Harassment, abuse and death: Why India is one of the most dangerous places to report the news.

This is what it's like to do the job in India.

By Ruchi Kumar
Splice India
New Delhi, India, September 7, 2017 - A protest against the killing of Gauri Lankesh, a senior journalist, in Bangalore, India. Photo: Shutterstock
New Delhi, India, September 7, 2017 - A protest against the killing of Gauri Lankesh, a senior journalist, in Bangalore, India. Photo: Shutterstock

Two months ago, India jolted by the shooting death of 55-year-old Gauri Lankesh, a left-leaning journalist in Bangalore. Lankesh, who was known for her strong criticism of Hindu nationalist politics, was gunned down outside her home on September 5.

As with many cases of violence toward journalists in the country, there were suggestions that the political and legal establishment had some level of involvement or failed to properly investigate the murder, displaying an institutionalised apathy toward protecting freedom of speech.

A strident opponent of Prime Minister Narendra Modi’s Bharatiya Janata Party (BJP), Lankesh was mourned across the country and her death sparked protests in major cities.

India is one of the most dangerous places to be a journalist. Since 1992, 41 journalists have been killed with motive confirmed, according to media watchdog Committee to Protect Journalists. It says 27 others were killed with motive unconfirmed.

Even as cases of journalists being killed for their work find space in mainstream media reports, concerns have been present for Indian scribes for a long time.

Source: Committee to Protect Journalists (https://cpj.org/killed/asia/india) Illustration: Rishad Patel
Source: Committee to Protect Journalists (https://cpj.org/killed/asia/india) Illustration: Rishad Patel

Ongoing concern

In his 22 years in journalism, Yogesh Pawar can recall many instances when he was abused, physically assaulted, and even came close to death in 2001 as a result of his reporting on the powerful and well-connected.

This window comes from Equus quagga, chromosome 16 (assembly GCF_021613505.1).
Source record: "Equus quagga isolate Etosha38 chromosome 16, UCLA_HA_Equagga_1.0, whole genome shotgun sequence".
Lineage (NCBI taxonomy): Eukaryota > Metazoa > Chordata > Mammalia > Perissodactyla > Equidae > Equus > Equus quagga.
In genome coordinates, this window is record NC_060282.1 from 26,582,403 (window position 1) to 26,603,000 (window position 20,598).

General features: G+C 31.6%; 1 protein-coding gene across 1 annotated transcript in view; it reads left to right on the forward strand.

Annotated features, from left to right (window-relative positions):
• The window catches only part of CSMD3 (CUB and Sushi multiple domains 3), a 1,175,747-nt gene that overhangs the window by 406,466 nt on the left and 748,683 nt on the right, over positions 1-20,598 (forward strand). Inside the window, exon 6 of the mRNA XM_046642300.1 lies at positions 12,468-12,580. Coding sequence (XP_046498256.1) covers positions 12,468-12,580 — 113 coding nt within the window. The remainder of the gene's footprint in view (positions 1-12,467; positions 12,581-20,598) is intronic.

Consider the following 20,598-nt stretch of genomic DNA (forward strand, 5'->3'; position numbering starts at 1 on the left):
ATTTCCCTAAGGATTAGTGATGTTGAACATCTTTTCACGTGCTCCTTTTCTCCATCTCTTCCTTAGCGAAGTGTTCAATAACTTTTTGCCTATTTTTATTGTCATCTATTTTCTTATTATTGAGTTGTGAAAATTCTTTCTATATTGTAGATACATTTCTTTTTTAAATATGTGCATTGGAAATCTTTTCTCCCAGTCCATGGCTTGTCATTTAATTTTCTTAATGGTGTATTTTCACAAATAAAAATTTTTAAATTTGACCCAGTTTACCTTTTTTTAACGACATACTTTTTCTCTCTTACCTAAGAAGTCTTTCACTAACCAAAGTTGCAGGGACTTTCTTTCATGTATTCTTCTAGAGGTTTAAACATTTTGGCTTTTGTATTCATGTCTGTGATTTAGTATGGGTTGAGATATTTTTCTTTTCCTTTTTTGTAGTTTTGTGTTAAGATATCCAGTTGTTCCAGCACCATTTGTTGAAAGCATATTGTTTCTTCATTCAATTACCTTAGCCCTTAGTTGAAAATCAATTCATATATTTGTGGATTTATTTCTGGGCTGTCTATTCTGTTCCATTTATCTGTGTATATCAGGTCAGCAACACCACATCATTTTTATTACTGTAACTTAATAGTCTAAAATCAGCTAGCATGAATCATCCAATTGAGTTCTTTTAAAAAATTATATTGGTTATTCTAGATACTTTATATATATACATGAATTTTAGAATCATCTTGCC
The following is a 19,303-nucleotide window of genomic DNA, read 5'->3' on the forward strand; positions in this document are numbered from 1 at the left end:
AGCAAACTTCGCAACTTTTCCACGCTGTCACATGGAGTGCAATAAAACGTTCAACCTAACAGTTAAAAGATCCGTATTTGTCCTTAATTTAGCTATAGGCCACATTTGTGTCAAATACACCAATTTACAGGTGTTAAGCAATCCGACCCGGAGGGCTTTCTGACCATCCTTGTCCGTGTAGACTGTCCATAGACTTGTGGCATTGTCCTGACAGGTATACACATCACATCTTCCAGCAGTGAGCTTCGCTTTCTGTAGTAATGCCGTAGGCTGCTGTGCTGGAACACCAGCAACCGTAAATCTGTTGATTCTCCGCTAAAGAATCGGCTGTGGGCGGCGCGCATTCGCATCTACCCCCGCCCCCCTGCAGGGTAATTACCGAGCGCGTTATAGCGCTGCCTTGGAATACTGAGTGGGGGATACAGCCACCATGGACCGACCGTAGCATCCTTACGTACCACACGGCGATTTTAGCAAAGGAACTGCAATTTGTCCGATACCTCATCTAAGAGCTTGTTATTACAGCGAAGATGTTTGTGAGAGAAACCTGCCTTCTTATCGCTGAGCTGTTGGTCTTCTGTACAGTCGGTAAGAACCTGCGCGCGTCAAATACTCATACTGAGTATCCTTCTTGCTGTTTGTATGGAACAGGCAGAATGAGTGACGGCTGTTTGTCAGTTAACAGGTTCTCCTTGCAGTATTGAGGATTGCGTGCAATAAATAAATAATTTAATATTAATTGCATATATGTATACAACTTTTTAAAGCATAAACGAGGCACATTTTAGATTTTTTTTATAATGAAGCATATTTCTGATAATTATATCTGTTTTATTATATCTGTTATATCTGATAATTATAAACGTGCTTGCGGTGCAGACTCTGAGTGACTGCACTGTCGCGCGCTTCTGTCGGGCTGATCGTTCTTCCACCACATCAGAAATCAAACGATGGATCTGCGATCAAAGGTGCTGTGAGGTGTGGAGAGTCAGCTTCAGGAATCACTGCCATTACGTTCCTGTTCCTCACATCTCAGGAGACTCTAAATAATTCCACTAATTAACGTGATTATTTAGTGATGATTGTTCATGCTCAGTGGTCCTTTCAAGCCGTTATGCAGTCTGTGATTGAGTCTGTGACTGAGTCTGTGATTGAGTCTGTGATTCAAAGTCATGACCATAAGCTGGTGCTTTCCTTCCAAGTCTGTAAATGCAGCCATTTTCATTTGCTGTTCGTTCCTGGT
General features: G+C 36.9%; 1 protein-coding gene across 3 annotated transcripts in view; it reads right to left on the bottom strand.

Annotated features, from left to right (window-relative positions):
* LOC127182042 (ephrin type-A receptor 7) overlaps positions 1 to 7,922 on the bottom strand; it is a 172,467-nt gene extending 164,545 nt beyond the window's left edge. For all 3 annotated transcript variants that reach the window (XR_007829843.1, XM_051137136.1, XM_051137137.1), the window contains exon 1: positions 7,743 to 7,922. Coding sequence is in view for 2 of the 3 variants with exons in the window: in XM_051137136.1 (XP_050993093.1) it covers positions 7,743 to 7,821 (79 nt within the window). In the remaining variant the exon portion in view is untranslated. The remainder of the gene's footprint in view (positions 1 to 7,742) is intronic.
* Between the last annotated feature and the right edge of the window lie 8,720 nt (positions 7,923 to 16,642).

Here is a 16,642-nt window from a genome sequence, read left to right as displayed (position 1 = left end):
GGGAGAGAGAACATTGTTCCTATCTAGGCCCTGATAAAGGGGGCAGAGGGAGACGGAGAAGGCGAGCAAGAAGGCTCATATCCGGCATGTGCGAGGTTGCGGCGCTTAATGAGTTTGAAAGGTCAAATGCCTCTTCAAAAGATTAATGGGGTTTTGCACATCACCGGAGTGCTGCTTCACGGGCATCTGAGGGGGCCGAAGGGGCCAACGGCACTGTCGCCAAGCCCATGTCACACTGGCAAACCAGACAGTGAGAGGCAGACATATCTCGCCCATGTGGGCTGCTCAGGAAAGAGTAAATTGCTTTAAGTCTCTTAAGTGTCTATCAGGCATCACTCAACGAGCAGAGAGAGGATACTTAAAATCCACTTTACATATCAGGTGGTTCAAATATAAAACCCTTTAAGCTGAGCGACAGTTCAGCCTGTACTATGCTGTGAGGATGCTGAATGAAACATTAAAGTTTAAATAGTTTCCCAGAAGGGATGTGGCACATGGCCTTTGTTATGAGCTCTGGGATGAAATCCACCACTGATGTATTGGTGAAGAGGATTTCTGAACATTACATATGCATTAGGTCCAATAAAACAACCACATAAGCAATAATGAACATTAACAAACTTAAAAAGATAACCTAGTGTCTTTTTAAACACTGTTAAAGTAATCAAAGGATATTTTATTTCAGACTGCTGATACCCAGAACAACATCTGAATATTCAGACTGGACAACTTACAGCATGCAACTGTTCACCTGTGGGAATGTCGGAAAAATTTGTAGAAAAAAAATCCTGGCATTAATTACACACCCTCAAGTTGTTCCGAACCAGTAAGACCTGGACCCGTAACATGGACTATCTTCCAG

“I had gone to report on a communal flare-up in a district in Maharashtra along with a photojournalist but the police denied us any access to victim’s family,” the 48-year-old tells Splice.

Not one to give up easily, Pawar and his colleague found a way to visit the family by taking a different route.

“We had been talking to the family for about 45 minutes before the police got wind of us [being] there,” he recalls.

“We were beaten and forcefully pushed into a police jeep, taken to the outskirts of a sugarcane field, where we [were] hit some more. The inspector pulled out his gun threatening to shoot us, asking us what we had heard and what we were going to write,” Pawar says.

“We were eventually locked up in a dank cell. It had a pool of urine in a corner and nowhere to sit except the floor.”

Pawar and his colleague eventually got out by reaching out to higher authorities in Mumbai using a cellphone they happened to have with them—an unusual device to be carrying in 2001. “While leaving, the same cop said to us that he was ‘only doing his duty’ and we should have no hard feelings for him.”

Seventeen years later, Pawar says the way journalists are treated has changed little. Indeed, just two weeks after the murder of Lankesh, another journalist, 27-year-old Santanu Bhowmick, was killed while covering political unrest in northeastern state of Tripura. He was allegedly abducted and murdered by members of a powerful political outfit, Indigenous People’s Front of Tripura (IPFT), that has close ties with the right-wing central government of BJP.

“Journalists are increasingly the targets of online smear campaigns by the most radical nationalists, who vilify them and even threaten physical reprisals,” noted a Reporters Without Borders report earlier this year.

“Prosecutions are also used to gag journalists who are overly critical of the government, with some prosecutors invoking Section 124a of the penal code, under which “sedition” is punishable by life imprisonment,” it read. However, at the time of writing, no journalist had been convicted of sedition.

‘Presstitutes’ slur